Meanwhile, lawmakers are already holding hearings on ways to end cannabis prohibition.
New York Bill Would Require Medical Marijuana Be Covered By Public Health Insurance
See the original article published on Marijuana Moment below:
New York Liquor Stores Want To Sell Marijuana
A Republican congressman in the midst of an especially challenging reelection race took time on Tuesday to accompany a literal busload of elderly citizens on a visit to a marijuana store.
Rep. Dana Rohrabacher (R-CA), who is one of Congress’s leading proponents of cannabis reform, is the lead sponsor of a successful amendment that prevents the Justice Department from interfering with state medical marijuana laws.
But he might not be around on Capitol Hill next year to champion the measure’s extension if Democratic challenger Harley Rouda has his way. Several polls heading into next month’s election have shown the two running neck and neck.
But that didn’t stop the GOP incumbent from a trip to the local marijuana dispensary. Or perhaps the move was all part of the Rohrabacher campaign’s effort to remind voters of his cannabis accomplishments in Congress.
Either way, several journalists went along for the ride and documented the congressman’s weed field trip.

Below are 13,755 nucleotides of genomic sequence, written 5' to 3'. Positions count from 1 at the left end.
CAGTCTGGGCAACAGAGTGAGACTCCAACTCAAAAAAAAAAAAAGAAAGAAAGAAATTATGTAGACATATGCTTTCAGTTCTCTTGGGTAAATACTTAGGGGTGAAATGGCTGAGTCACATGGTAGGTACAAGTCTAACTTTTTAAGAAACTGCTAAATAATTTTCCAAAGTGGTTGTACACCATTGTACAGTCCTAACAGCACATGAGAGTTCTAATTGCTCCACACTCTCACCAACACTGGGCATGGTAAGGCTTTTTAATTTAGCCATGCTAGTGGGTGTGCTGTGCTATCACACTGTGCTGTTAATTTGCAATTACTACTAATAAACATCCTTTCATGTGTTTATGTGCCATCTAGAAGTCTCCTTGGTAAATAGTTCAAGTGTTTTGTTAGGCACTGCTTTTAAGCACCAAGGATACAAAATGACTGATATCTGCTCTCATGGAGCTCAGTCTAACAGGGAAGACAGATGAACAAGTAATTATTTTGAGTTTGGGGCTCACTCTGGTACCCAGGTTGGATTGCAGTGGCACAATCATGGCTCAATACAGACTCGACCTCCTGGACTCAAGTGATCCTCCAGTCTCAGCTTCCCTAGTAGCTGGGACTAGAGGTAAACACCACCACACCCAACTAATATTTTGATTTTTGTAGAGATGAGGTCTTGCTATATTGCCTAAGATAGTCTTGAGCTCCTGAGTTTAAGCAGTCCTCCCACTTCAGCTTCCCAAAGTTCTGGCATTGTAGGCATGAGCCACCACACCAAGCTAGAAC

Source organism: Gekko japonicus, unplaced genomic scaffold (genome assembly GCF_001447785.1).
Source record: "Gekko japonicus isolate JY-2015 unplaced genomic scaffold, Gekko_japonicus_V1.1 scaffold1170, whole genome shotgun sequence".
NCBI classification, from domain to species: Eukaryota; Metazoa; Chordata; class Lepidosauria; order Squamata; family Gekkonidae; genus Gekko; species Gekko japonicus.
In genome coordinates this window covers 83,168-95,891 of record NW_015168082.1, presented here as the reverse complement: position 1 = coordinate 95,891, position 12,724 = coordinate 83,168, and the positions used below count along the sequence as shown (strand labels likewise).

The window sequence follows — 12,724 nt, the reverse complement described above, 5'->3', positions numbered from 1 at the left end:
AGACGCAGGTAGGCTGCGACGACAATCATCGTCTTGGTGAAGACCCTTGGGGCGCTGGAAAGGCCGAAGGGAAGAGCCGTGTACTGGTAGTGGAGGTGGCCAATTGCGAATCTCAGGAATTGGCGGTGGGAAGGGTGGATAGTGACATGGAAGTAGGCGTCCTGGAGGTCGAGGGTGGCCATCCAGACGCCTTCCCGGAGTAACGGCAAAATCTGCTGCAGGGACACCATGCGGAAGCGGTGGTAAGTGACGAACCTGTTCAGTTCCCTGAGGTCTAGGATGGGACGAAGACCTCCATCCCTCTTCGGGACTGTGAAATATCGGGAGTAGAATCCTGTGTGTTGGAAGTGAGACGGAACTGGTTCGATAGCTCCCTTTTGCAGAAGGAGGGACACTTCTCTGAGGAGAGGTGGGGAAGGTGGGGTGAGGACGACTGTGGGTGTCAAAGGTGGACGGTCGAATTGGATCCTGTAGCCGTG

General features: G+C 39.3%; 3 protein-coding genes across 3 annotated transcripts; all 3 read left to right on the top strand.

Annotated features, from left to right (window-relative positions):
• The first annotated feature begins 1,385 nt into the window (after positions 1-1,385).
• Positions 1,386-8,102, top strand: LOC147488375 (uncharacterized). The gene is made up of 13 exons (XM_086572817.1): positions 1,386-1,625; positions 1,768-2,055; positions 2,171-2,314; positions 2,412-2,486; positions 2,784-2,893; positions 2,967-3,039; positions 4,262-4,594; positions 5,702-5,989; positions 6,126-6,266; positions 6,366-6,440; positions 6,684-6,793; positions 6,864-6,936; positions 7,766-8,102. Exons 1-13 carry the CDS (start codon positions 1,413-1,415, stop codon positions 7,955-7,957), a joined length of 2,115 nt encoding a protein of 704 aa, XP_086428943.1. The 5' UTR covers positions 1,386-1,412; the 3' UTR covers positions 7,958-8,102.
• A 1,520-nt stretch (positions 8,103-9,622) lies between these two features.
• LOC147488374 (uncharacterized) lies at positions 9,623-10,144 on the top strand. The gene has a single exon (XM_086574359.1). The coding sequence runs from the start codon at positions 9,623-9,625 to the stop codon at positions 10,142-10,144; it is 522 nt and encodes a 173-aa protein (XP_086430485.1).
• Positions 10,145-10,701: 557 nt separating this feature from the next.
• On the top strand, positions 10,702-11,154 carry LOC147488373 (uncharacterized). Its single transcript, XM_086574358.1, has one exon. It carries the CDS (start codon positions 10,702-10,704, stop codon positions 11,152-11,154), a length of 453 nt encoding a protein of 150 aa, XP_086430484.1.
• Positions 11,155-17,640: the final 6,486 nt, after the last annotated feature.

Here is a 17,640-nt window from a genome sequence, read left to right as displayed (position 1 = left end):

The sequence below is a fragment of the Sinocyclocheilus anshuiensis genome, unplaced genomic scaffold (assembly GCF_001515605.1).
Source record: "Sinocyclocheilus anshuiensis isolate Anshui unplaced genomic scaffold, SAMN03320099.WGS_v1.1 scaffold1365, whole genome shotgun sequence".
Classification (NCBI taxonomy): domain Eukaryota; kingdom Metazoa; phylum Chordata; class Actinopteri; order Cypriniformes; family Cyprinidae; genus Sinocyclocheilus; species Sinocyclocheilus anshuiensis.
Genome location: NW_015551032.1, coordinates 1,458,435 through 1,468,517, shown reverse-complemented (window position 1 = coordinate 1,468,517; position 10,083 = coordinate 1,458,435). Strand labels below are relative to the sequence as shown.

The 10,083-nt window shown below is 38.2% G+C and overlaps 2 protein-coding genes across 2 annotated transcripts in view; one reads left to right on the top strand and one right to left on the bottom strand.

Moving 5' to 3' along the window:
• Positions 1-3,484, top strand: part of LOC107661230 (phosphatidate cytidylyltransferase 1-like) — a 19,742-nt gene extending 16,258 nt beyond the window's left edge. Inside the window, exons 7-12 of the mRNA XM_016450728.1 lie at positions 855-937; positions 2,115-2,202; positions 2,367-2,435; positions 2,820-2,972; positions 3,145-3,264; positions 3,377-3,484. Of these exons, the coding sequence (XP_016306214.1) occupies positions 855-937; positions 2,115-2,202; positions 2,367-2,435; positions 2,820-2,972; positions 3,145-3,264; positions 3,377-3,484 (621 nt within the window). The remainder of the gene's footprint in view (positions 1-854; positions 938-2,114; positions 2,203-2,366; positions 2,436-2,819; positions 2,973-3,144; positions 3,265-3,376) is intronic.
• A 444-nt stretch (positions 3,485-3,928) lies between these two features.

Earlier this week, Rohrabacher said that he’s been “talking to people inside the White House” and has received assurances that “the president intends on keeping his campaign promise” to protect state marijuana laws from federal interference.
See the original article published on Marijuana Moment below:
GOP Congressman Visits Marijuana Dispensary With Bus Full Of Senior Citizens
The first set of regulations for Detroit’s already booming medical marijuana distribution industry were approved 6-1 by the city council. Dispensaries which already operate within the city will be forced to apply for a license or be shut down.
The new rules state that shops may only legally operate with an approved, city-issued license after they pass a background check, and against the wishes of some proprietors, drive-through service is now prohibited. Twenty-four hour service is also prohibited under the new ordinance, and a set inspection process is being developed. Until now, there was no tracking or operation control by the city, which led to reports of concern from Detroit residents.